There is an urgent need for culturally appropriate ways of assessing Aboriginal and Torres Strait Islander kinship carers for Aboriginal and Torres Strait Islander children entering into out‐of‐home care in the Australian statutory child protection system. The Winangay Aboriginal Kinship Carer Assessment Tool (the Winangay Tool) has been developed to address this need. A key factor in the success of new ways of working is the fit of the new practice within the context in which it is introduced.
The aim of this study was to evaluate the social and cultural acceptability of the Winangay Tool to practitioners responsible for assessing kinship carers.
‘Evaluate[s] the social and cultural acceptability of the Winangay Kinship Carer Assessment Tool to practitioners responsible for assessing kinship carers’
A total of 84 practitioners completed a questionnaire prior to training and 83 practitioners completed a questionnaire on completion of training in the use of the Winangay Tool. Responses on questionnaires completed pre‐ and post‐training in the Winangay Tool suggest a high level of acceptability to practitioners. Both Aboriginal and Torres Strait Islander and non‐Aboriginal practitioners rated the Winangay Tool as culturally appropriate and acceptable overall, describing it as user‐friendly, collaborative and innovative.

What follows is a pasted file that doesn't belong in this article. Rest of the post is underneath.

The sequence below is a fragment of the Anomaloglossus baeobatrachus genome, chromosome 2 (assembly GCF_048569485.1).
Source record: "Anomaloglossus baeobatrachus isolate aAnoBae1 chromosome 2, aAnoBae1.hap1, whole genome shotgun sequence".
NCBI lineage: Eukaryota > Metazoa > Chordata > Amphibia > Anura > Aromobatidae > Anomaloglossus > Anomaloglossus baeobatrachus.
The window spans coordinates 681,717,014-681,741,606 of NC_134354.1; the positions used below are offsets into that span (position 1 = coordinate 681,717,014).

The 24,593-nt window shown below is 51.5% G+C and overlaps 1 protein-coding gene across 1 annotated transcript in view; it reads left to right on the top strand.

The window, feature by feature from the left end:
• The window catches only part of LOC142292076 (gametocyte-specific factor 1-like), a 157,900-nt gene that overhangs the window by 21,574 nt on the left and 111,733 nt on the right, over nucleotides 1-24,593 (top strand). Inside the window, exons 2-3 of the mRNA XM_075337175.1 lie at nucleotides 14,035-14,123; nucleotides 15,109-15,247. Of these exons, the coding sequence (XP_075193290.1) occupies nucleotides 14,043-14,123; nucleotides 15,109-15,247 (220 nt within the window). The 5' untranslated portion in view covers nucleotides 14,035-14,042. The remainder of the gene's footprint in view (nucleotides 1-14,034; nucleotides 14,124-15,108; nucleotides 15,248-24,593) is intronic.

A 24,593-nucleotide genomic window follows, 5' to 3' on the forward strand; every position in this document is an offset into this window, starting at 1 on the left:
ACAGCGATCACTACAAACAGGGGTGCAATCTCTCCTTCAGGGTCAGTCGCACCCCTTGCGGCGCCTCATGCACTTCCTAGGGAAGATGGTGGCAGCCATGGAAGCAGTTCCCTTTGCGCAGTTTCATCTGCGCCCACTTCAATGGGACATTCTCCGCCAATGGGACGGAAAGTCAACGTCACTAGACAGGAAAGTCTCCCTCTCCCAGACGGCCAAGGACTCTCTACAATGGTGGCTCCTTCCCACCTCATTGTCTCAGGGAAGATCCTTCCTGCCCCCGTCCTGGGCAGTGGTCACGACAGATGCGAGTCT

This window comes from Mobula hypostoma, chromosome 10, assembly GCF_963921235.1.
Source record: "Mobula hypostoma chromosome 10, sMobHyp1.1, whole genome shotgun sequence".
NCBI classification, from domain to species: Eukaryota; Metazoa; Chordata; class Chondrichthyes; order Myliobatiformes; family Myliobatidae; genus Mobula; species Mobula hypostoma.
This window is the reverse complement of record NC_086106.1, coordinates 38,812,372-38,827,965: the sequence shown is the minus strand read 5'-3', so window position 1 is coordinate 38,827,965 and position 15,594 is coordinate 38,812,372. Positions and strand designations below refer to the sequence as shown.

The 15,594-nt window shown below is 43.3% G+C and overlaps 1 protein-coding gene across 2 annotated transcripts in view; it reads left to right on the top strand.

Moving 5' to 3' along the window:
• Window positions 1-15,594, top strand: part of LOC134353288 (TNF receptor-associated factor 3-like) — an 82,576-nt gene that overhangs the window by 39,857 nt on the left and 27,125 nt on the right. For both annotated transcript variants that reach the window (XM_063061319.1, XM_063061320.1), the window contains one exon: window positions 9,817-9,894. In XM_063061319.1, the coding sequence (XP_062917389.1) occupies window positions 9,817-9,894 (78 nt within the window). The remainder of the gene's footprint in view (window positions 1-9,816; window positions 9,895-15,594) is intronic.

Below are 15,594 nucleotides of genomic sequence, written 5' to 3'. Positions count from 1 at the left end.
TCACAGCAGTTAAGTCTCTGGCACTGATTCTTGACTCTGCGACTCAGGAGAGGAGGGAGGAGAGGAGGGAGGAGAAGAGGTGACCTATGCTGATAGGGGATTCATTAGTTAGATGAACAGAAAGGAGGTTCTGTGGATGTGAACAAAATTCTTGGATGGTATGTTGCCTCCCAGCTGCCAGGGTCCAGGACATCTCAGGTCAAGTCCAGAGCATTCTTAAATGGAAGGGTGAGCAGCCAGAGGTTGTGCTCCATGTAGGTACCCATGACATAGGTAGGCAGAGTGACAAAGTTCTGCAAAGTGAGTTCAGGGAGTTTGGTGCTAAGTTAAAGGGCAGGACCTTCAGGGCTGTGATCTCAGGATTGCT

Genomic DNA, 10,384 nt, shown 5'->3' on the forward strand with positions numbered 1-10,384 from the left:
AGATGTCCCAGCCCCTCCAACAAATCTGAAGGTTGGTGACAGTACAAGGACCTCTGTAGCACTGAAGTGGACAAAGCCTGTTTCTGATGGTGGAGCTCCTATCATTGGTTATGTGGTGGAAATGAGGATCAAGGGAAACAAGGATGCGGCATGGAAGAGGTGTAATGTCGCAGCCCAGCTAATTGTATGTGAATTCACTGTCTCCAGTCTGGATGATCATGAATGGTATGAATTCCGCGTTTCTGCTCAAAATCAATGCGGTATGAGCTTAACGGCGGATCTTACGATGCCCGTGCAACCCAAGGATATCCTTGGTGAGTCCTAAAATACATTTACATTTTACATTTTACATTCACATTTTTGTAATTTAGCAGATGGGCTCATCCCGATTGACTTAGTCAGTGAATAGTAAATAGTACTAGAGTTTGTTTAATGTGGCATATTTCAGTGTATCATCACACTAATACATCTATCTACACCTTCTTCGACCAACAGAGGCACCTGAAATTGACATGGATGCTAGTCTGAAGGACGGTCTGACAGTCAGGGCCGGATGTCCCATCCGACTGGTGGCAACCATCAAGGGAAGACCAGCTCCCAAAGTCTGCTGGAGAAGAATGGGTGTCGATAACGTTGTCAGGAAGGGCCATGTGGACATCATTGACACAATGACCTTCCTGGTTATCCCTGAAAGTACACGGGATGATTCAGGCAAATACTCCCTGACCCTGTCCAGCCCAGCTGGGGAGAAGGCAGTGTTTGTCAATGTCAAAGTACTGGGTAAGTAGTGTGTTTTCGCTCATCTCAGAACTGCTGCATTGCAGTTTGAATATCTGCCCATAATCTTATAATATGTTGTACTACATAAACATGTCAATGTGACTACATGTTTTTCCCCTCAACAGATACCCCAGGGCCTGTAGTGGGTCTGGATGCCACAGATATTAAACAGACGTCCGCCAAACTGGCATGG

The favourability of the Winangay Tool to practitioners compared to their existing approach to assessment suggests that it is likely to be well endorsed and implemented by practitioners completing kinship carer assessments.
Key Practitioner Messages
Preserving and enhancing the cultural identity of Aboriginal and Torres Strait Islander children in care is fundamental to their wellbeing.
The Winangay Tool is designed to be a culturally appropriate method of assessment of Aboriginal kinship carers.
Aboriginal and non‐Aboriginal assessors rate the Winangay Tool highly on cultural acceptability and see it as an improvement on existing mainstream approaches or tools.